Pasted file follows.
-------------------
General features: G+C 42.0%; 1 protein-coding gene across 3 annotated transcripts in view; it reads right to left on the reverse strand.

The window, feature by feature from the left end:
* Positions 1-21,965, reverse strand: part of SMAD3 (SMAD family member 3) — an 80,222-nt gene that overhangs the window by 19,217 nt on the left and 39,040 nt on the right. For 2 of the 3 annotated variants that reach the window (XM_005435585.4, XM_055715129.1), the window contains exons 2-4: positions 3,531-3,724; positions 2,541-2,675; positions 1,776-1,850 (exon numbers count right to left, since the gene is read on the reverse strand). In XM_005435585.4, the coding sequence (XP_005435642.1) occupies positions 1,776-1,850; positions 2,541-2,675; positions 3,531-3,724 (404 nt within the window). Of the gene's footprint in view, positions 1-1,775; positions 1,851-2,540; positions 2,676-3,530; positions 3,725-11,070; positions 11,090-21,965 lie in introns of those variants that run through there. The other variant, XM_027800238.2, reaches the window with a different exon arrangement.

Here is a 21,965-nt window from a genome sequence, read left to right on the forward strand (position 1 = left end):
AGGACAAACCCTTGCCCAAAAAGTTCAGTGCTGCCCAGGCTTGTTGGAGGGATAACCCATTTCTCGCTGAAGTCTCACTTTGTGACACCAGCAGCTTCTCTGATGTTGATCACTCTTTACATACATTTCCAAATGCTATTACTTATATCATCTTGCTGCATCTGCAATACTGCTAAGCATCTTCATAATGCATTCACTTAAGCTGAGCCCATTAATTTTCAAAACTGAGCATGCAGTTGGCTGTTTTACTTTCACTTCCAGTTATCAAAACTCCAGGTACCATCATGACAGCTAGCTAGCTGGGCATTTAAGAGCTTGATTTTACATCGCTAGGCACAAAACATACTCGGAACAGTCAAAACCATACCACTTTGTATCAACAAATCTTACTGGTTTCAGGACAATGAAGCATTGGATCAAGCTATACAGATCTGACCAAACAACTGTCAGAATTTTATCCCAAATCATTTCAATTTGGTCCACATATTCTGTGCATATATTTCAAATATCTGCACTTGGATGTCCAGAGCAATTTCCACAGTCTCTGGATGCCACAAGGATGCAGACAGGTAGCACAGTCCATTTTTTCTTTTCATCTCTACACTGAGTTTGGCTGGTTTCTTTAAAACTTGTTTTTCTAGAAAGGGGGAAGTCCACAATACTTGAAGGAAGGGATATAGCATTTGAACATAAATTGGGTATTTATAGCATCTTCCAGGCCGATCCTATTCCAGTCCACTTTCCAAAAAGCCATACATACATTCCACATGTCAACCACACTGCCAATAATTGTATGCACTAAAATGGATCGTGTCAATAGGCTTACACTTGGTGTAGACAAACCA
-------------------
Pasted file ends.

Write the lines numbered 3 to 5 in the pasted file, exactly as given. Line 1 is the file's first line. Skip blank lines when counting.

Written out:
* Positions 1-21,965, reverse strand: part of SMAD3 (SMAD family member 3) — an 80,222-nt gene that overhangs the window by 19,217 nt on the left and 39,040 nt on the right. For 2 of the 3 annotated variants that reach the window (XM_005435585.4, XM_055715129.1), the window contains exons 2-4: positions 3,531-3,724; positions 2,541-2,675; positions 1,776-1,850 (exon numbers count right to left, since the gene is read on the reverse strand). In XM_005435585.4, the coding sequence (XP_005435642.1) occupies positions 1,776-1,850; positions 2,541-2,675; positions 3,531-3,724 (404 nt within the window). Of the gene's footprint in view, positions 1-1,775; positions 1,851-2,540; positions 2,676-3,530; positions 3,725-11,070; positions 11,090-21,965 lie in introns of those variants that run through there. The other variant, XM_027800238.2, reaches the window with a different exon arrangement.

Here is a 21,965-nt window from a genome sequence, read left to right on the forward strand (position 1 = left end):
AGGACAAACCCTTGCCCAAAAAGTTCAGTGCTGCCCAGGCTTGTTGGAGGGATAACCCATTTCTCGCTGAAGTCTCACTTTGTGACACCAGCAGCTTCTCTGATGTTGATCACTCTTTACATACATTTCCAAATGCTATTACTTATATCATCTTGCTGCATCTGCAATACTGCTAAGCATCTTCATAATGCATTCACTTAAGCTGAGCCCATTAATTTTCAAAACTGAGCATGCAGTTGGCTGTTTTACTTTCACTTCCAGTTATCAAAACTCCAGGTACCATCATGACAGCTAGCTAGCTGGGCATTTAAGAGCTTGATTTTACATCGCTAGGCACAAAACATACTCGGAACAGTCAAAACCATACCACTTTGTATCAACAAATCTTACTGGTTTCAGGACAATGAAGCATTGGATCAAGCTATACAGATCTGACCAAACAACTGTCAGAATTTTATCCCAAATCATTTCAATTTGGTCCACATATTCTGTGCATATATTTCAAATATCTGCACTTGGATGTCCAGAGCAATTTCCACAGTCTCTGGATGCCACAAGGATGCAGACAGGTAGCACAGTCCATTTTTTCTTTTCATCTCTACACTGAGTTTGGCTGGTTTCTTTAAAACTTGTTTTTCTAGAAAGGGGGAAGTCCACAATACTTGAAGGAAGGGATATAGCATTTGAACATAAATTGGGTATTTATAGCATCTTCCAGGCCGATCCTATTCCAGTCCACTTTCCAAAAAGCCATACATACATTCCACATGTCAACCACACTGCCAATAATTGTATGCACTAAAATGGATCGTGTCAATAGGCTTACACTTGGTGTAGACAAACCA